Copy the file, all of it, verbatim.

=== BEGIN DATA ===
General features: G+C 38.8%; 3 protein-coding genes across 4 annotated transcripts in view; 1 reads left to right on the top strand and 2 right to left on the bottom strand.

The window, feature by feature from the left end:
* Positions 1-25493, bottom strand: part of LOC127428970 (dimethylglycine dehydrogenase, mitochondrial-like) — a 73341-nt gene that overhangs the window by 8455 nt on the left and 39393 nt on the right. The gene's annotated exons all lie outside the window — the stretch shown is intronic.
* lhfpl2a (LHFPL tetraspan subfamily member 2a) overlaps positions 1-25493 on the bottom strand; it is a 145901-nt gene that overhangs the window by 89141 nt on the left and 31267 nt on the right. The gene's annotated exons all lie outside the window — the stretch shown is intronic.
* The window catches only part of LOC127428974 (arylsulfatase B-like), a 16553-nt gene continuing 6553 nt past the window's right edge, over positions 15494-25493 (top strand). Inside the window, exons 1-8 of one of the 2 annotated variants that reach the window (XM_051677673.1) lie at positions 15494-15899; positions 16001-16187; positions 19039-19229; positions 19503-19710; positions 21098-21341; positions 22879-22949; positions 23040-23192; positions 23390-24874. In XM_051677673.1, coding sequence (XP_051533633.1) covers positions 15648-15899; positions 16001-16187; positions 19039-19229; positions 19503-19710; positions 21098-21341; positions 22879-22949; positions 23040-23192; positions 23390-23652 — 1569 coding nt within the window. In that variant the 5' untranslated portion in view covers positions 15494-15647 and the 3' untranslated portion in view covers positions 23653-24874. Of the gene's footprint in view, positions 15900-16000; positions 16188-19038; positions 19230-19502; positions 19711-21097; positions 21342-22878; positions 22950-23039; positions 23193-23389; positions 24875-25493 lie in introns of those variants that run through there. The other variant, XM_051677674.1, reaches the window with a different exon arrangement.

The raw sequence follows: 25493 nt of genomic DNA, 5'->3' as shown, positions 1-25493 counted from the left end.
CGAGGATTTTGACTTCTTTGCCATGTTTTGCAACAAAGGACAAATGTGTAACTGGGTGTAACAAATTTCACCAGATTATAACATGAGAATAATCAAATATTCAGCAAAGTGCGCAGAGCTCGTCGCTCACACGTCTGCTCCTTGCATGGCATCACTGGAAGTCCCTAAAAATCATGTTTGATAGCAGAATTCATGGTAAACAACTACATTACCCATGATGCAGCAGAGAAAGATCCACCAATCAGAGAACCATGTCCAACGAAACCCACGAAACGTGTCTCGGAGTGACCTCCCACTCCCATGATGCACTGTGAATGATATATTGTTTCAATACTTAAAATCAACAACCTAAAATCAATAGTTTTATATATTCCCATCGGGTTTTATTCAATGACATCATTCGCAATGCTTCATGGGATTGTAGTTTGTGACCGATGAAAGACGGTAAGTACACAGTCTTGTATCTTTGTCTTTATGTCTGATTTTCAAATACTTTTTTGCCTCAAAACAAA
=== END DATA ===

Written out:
General features: G+C 38.8%; 3 protein-coding genes across 4 annotated transcripts in view; 1 reads left to right on the top strand and 2 right to left on the bottom strand.

The window, feature by feature from the left end:
* Positions 1-25493, bottom strand: part of LOC127428970 (dimethylglycine dehydrogenase, mitochondrial-like) — a 73341-nt gene that overhangs the window by 8455 nt on the left and 39393 nt on the right. The gene's annotated exons all lie outside the window — the stretch shown is intronic.
* lhfpl2a (LHFPL tetraspan subfamily member 2a) overlaps positions 1-25493 on the bottom strand; it is a 145901-nt gene that overhangs the window by 89141 nt on the left and 31267 nt on the right. The gene's annotated exons all lie outside the window — the stretch shown is intronic.
* The window catches only part of LOC127428974 (arylsulfatase B-like), a 16553-nt gene continuing 6553 nt past the window's right edge, over positions 15494-25493 (top strand). Inside the window, exons 1-8 of one of the 2 annotated variants that reach the window (XM_051677673.1) lie at positions 15494-15899; positions 16001-16187; positions 19039-19229; positions 19503-19710; positions 21098-21341; positions 22879-22949; positions 23040-23192; positions 23390-24874. In XM_051677673.1, coding sequence (XP_051533633.1) covers positions 15648-15899; positions 16001-16187; positions 19039-19229; positions 19503-19710; positions 21098-21341; positions 22879-22949; positions 23040-23192; positions 23390-23652 — 1569 coding nt within the window. In that variant the 5' untranslated portion in view covers positions 15494-15647 and the 3' untranslated portion in view covers positions 23653-24874. Of the gene's footprint in view, positions 15900-16000; positions 16188-19038; positions 19230-19502; positions 19711-21097; positions 21342-22878; positions 22950-23039; positions 23193-23389; positions 24875-25493 lie in introns of those variants that run through there. The other variant, XM_051677674.1, reaches the window with a different exon arrangement.

The raw sequence follows: 25493 nt of genomic DNA, 5'->3' as shown, positions 1-25493 counted from the left end.
CGAGGATTTTGACTTCTTTGCCATGTTTTGCAACAAAGGACAAATGTGTAACTGGGTGTAACAAATTTCACCAGATTATAACATGAGAATAATCAAATATTCAGCAAAGTGCGCAGAGCTCGTCGCTCACACGTCTGCTCCTTGCATGGCATCACTGGAAGTCCCTAAAAATCATGTTTGATAGCAGAATTCATGGTAAACAACTACATTACCCATGATGCAGCAGAGAAAGATCCACCAATCAGAGAACCATGTCCAACGAAACCCACGAAACGTGTCTCGGAGTGACCTCCCACTCCCATGATGCACTGTGAATGATATATTGTTTCAATACTTAAAATCAACAACCTAAAATCAATAGTTTTATATATTCCCATCGGGTTTTATTCAATGACATCATTCGCAATGCTTCATGGGATTGTAGTTTGTGACCGATGAAAGACGGTAAGTACACAGTCTTGTATCTTTGTCTTTATGTCTGATTTTCAAATACTTTTTTGCCTCAAAACAAA